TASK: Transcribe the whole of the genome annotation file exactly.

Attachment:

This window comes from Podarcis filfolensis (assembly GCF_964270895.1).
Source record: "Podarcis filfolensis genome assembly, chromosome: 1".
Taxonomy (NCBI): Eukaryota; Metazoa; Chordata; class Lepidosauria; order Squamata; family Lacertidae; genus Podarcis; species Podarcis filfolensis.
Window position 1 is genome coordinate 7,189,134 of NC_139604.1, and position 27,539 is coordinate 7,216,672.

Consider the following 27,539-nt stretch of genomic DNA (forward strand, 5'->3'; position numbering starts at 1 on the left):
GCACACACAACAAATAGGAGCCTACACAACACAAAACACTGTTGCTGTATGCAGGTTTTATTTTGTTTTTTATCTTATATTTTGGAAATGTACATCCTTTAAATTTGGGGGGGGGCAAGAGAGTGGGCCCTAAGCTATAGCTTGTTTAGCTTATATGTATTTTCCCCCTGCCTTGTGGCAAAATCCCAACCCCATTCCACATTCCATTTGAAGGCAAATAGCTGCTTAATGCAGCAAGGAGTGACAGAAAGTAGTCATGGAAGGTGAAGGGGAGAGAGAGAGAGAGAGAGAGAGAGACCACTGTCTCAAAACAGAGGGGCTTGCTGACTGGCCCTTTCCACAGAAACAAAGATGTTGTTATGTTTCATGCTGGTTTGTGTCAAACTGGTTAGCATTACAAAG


This window comes from Podarcis filfolensis (assembly GCF_964270895.1).
Source record: "Podarcis filfolensis genome assembly, chromosome: 1".
Taxonomy (NCBI): Eukaryota; Metazoa; Chordata; class Lepidosauria; order Squamata; family Lacertidae; genus Podarcis; species Podarcis filfolensis.
Window position 1 is genome coordinate 7,189,134 of NC_139604.1, and position 27,539 is coordinate 7,216,672.

Consider the following 27,539-nt stretch of genomic DNA (forward strand, 5'->3'; position numbering starts at 1 on the left):
GCACACACAACAAATAGGAGCCTACACAACACAAAACACTGTTGCTGTATGCAGGTTTTATTTTGTTTTTTATCTTATATTTTGGAAATGTACATCCTTTAAATTTGGGGGGGGGCAAGAGAGTGGGCCCTAAGCTATAGCTTGTTTAGCTTATATGTATTTTCCCCCTGCCTTGTGGCAAAATCCCAACCCCATTCCACATTCCATTTGAAGGCAAATAGCTGCTTAATGCAGCAAGGAGTGACAGAAAGTAGTCATGGAAGGTGAAGGGGAGAGAGAGAGAGAGAGAGAGAGAGACCACTGTCTCAAAACAGAGGGGCTTGCTGACTGGCCCTTTCCACAGAAACAAAGATGTTGTTATGTTTCATGCTGGTTTGTGTCAAACTGGTTAGCATTACAAAG